LONDON • Towards the end of Antonio Conte's hour-long introduction at Stamford Bridge last week, the Italian author of a book about the new Chelsea manager wondered whether the players - including new £32 million (S$56.9 million) signing N'Golo Kante - were prepared for the "whirlwind" coming their way.
Kante might find his new boss is a rather different prospect to his previous manager, Claudio Ranieri.
Conte had come across as a reasonable and amiable man in his introduction to the media, but when he retired to a more private setting, the new Chelsea manager bared his teeth.
Metodo Conte (Conte's method), said the author Alessandro Alciato, was more stick than carrot and his subject was quite happy to go along with that description.
IT'S A TWO-WAY STREET
I like to give education and respect always, because this was taught to me by my family. Also I demand education and respect. And if I don't have this, you are asking for trouble.
ANTONIO CONTE , Chelsea's new manager, on his relationship with players.
"I like to give education and respect always, because this was taught to me by my family," he said.
"Also I demand education and respect. And if I don't have this, you are asking for trouble. I love to be with my players, to speak with them, to help them to understand my philosophy, my methods and my thoughts. Hopefully, when the players understand this, we have a fantastic relationship."
There is the rub - and the risk. Conte talks about turning a small flame at Chelsea into an inferno, but his own combustibility could determine whether or not that ambition comes to pass.
He has never managed outside Italy, where players bought into his methods at Juventus and for the national team.
At the Bianconeri, the players called the dressing room Cape Canaveral because of the objects that went flying through the air during a Conte team talk.
Take-off could happen at any time, as the manager himself acknowledged on Thursday with a slightly sheepish smile.
"When you are a coach and when there is the (half-time) break during the game and you are winning but you realise there is danger, it is important to keep the tension very high," he said.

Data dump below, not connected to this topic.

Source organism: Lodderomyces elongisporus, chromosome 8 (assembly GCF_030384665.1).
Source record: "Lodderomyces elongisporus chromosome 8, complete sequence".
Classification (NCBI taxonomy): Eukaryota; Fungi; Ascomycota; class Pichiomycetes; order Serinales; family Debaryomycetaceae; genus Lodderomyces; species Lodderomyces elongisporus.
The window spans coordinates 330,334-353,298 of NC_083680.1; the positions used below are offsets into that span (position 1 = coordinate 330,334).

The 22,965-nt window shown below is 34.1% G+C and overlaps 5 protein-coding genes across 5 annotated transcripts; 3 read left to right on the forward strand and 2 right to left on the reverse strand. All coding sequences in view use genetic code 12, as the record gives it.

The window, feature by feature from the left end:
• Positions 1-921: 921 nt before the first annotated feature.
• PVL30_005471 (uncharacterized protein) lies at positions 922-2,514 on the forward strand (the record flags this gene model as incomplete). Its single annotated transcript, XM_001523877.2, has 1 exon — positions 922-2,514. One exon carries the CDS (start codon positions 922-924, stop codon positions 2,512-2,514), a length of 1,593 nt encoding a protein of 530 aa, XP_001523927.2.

He retained the respect of Gianluigi Buffon, even though he once tore strips off his great goalkeeper captain in front of the other Juventus players when the player asked about a bonus for winning the 2013-14 Scudetto.
Reminded last Thursday that Leonardo Bonucci, another faithful lieutenant from their days together at Juventus and with Italy, called him The Godfather - on the grounds that it is best to listen to what Conte says and not answer back - the 46-year-old smiled.
"We won a lot and then we had a fantastic experience with the national team. He knows me very, very well."
Comparisons between Conte's first season at Juventus and the one coming up at Chelsea are difficult to avoid when it comes to trying to map out how his time at the Blues will unfold.
Juventus had finished seventh two seasons in a row before he took over and he went on to win the first of a hat-trick of titles. AC Milan had better players but could not match the tactical awareness, work ethic and unity of Conte's team.
As he built on that success, his team became more expansive without losing their solid core.
And the way in which Conte deals with players who have developed a reputation for petulance, such as Eden Hazard and Diego Costa, will help to define their season.
In double training sessions at Chelsea last week, he believes he is already making progress with Hazard, whose slump in form last season helped to propel Jose Mourinho through the exit door.
Conte believes the Belgian can again aspire to be up there with the very best in the world.
"We have fantastic players who have great talent, but in this moment, the world doesn't think they are the same level as Lionel Messi, Luis Suarez, Neymar, Cristiano Ronaldo or Paul Pogba," he said.
"In our squad, there are players who, with work, can improve a lot and reach this level. I'm sure about this."
Behind Conte's bulging eyes and touch-line histrionics, there is genuine substance and a brilliant footballing brain. Expect more fur to fly down Fulham Road as he goes to work.
THE TIMES, LONDON